What started out to be just one more bike for Steve Owens turned into a change of pace and a way of life. OK maybe that is a little strong, but Steve has always owned a bike in some form, from dirt to street, though most he has owned or built have been metric. They all started out the same way: he would pick up a cheap bike that he could wrench on, fix up, and sell to buy the next one. Well after years of doing this, he changed it up one day by picking up a little bobber that he intended to keep for awhile. It was in desperate need of work but came at a good price, and he could stand to make a few dollars on the deal. Steve always worked on his own bikes because he didn’t have the money to pay for someone to do the work for him. This bike was no different. Every day after getting home from work at the Toyota plant he would spend the night wrenching away. Steve is good with tools and has to do things his way. Steve is also patient with his bikes, because no matter how big or small the job, he always has to save the money to do it right.
It was a yearlong ordeal to get his bobber the way he wanted it. At the time he thought it was the best bike on the planet. It was fast, clean, and had a custom paintjob that Steve applied himself. He rode the bike until the tires were slick and the seat was worn out.
However, the day came when a car made a bad move out of nowhere, and Steve and his bobber went down. After a very long battle with the insurance company, he received a check and had to decide what to do with it. Building another bike was the only thing he could think about, but what style? He knew how much fun that little bobber was to ride around town, but at that point Steve was thinking bigger. After attending the Thunder Beach Bike Rally in Panama City, Florida, and seeing so many cool baggers, he was thinking about a change of pace. He always felt that a bagger was for the old and slow, but he noticed that most of the bagger guys were about the same age as him. He also was picking up on a trend amongst the baggers: they had the most real estate for the coolest paintjobs. He also needed some good suspension and a comfortable seat for his back. Steve made up his mind, he was going to get himself a bagger and work his magic to make it stand out.
Steve went looking for the best deal he could find on a used bike with the lowest miles and something that had not already been customized or repainted. When Steve came across a friend with a bone-stock ’08 Street Glide for sale, he took it for a testride. As soon as he cut the engine, he had to have it. All Steve could see were the possibilities. Like most guys, Steve had a plan to get the bike done in time for the next rally, which just happened to be Daytona Bike Week. But he wasn’t sure his wallet would let him.
At first all Steve did was add a new set of wheels, some fresh sheetmetal that he painted, and some chrome, but it still didn’t have the look he was after. It needed something more, something bigger, something to make it stand out from all the other Glides. He sold that first set of wheels and ordered new ones from Renegade; an 18-inch rear and a 26-incher up front. He needed to fit the front wheel to his bike, so with the help of his buddy, Dan Parker, he raked the neck and modified the lower leg tubes. Steve then ordered a fender from B’Cool to fit over this beast of a front wheel. Once all the fab work was complete, the bike was stripped down and prepped for paint. This time Steve decided he would paint the frame to match all the sheetmetal, so everything was removed from the frame and bead-blasted for molding and paint. Once the frame was back, Steve wasted no time covering it and the sheetmetal with his secret paint stash. It was from an old batch of discontinued blue paint from the Toyota 4Runner line. Steve likes the color so much, almost all of his bikes have had this color on them somewhere, but this was the first painted entirely with it. He also decided it didn’t need any graphics. Once all the paint dried, Steve started putting the bike back together, adding new bars from Klock Werks, PM grips, an Arlen Ness mirror, a PYO dash, and H-D gauge bezels, as well as upgrading the sound system with HogTunes speakers and amplifier.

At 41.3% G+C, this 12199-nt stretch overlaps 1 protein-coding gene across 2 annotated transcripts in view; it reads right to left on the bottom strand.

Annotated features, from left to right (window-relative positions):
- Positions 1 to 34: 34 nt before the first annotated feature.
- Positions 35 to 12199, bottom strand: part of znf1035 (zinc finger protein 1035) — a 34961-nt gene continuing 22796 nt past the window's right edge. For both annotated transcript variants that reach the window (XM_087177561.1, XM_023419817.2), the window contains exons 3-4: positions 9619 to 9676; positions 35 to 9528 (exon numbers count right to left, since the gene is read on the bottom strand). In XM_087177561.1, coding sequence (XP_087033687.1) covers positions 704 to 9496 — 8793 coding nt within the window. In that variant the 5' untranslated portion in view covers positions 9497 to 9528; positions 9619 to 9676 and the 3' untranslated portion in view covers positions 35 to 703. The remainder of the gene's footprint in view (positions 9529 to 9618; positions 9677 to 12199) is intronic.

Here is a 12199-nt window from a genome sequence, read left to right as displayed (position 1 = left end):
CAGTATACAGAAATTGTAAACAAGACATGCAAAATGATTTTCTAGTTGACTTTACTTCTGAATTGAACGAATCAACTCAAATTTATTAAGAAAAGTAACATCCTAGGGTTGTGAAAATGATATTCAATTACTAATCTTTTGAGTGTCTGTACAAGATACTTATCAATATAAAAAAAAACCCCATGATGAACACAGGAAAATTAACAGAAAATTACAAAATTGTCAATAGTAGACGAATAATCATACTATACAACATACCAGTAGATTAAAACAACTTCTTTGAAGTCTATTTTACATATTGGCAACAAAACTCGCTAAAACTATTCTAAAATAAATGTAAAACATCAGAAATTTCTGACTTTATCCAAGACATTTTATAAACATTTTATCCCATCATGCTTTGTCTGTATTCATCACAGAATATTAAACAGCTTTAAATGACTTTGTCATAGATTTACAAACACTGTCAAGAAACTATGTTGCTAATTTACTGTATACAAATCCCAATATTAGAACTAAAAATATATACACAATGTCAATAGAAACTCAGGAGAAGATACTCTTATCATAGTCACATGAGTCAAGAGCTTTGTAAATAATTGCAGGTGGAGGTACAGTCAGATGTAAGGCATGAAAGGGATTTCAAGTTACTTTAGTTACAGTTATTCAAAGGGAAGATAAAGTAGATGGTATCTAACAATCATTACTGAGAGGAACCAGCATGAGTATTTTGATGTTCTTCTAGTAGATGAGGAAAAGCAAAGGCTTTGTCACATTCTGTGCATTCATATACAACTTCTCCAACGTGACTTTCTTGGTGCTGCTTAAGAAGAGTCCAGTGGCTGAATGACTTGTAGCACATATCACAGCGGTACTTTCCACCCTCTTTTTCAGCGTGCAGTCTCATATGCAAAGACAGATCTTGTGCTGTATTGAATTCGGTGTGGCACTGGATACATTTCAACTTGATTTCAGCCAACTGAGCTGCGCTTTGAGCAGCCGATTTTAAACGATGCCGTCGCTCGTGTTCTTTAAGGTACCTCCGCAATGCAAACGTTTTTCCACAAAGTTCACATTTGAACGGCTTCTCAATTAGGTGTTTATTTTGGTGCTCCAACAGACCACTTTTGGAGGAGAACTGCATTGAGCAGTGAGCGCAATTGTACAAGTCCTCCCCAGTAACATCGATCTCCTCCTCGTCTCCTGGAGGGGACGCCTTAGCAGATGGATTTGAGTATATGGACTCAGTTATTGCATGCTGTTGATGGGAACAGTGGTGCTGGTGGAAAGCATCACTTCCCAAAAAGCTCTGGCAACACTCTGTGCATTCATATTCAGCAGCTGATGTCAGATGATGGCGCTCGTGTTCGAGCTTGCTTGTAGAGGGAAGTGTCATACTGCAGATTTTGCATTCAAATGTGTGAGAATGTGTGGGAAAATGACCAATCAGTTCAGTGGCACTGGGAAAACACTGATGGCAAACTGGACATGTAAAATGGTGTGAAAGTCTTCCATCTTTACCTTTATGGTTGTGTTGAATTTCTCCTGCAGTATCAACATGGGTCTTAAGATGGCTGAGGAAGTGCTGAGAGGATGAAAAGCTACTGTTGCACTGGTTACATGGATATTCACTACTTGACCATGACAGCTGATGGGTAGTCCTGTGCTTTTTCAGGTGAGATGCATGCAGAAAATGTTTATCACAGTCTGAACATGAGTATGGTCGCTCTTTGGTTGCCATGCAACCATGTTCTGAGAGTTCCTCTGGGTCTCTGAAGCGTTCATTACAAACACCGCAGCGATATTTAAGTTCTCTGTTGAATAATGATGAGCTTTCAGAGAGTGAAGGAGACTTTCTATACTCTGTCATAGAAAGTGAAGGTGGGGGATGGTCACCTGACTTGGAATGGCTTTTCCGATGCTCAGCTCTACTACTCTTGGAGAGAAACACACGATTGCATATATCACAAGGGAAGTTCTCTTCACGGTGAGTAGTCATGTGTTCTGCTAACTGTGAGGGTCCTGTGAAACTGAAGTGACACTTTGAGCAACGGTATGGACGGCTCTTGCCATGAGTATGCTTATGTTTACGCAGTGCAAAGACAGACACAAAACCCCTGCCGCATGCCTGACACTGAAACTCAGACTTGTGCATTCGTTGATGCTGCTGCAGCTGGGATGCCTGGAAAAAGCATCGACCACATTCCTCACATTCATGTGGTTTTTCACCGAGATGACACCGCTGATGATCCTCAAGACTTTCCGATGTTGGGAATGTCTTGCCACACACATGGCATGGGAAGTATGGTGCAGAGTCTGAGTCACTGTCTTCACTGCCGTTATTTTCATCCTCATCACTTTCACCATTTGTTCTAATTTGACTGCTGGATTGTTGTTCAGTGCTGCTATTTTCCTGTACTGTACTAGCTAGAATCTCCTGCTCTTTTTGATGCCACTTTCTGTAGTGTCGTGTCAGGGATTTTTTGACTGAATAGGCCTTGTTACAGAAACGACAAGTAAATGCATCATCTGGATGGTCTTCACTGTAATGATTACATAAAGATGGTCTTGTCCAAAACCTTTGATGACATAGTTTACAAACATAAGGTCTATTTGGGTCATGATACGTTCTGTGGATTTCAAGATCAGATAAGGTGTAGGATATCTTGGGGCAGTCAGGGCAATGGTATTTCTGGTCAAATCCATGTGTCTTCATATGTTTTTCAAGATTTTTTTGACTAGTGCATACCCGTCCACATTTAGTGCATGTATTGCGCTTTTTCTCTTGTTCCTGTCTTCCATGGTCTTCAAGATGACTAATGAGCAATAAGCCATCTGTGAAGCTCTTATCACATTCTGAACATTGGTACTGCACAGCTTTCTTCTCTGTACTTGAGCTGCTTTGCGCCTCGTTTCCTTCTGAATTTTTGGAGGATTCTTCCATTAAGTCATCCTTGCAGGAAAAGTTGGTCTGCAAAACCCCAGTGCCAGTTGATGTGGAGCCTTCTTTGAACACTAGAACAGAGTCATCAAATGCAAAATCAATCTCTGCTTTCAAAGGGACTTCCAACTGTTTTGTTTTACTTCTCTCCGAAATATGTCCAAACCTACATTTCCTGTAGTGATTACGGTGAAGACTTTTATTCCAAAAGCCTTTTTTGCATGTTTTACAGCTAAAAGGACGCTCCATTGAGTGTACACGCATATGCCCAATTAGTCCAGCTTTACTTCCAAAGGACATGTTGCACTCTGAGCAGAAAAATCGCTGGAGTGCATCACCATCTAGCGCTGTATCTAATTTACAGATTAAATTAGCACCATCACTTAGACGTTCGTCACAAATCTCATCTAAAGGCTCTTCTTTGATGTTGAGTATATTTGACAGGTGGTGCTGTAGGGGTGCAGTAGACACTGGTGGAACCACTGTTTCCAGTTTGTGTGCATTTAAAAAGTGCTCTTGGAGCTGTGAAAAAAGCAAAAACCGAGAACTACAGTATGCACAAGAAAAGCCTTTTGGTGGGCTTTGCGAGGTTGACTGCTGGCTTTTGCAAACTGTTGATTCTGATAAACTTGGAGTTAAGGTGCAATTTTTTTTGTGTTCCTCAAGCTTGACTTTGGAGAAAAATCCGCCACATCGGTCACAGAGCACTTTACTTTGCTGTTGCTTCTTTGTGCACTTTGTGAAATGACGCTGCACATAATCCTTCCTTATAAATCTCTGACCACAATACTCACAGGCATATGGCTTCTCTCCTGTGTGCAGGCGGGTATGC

The bike came together fast and in time to make all the trips Steve had planned for the year. All of his friends are blown away by how well it turned out. It ended up just the way Steve envisioned it with clean, simple lines that catch the eye, and it did just that. At its first show, it was a People’s Choice winner. Not bad for a do-it-yourself build. B
|Build Time||Six Months|
|Efi Controller||Cobra Fi2000|
|Modifications||Raked, Molded, Painted |
|Length||2 Inches Under|
|Wheels, Tires, And Brakes|
|Colors||Toyota Wave Blue|
|Powdercoating||Ronnie Wilson/Jeff Seller|
|Rear Fender||Bad Dad|
|Gas Tank||Parker Chassis|
|Gas Cap||Paul Yaffe|
|Foot Controls||Arlen Ness|
|Rear Turn||Signals Bad Dad|
|License Mount||Bad Dad|
|Saddlebag Lids||Bad Dad|
|Saddlebag Latches||Covington Cycle City|
|Windscreen||Custom Made/ Steve Owens|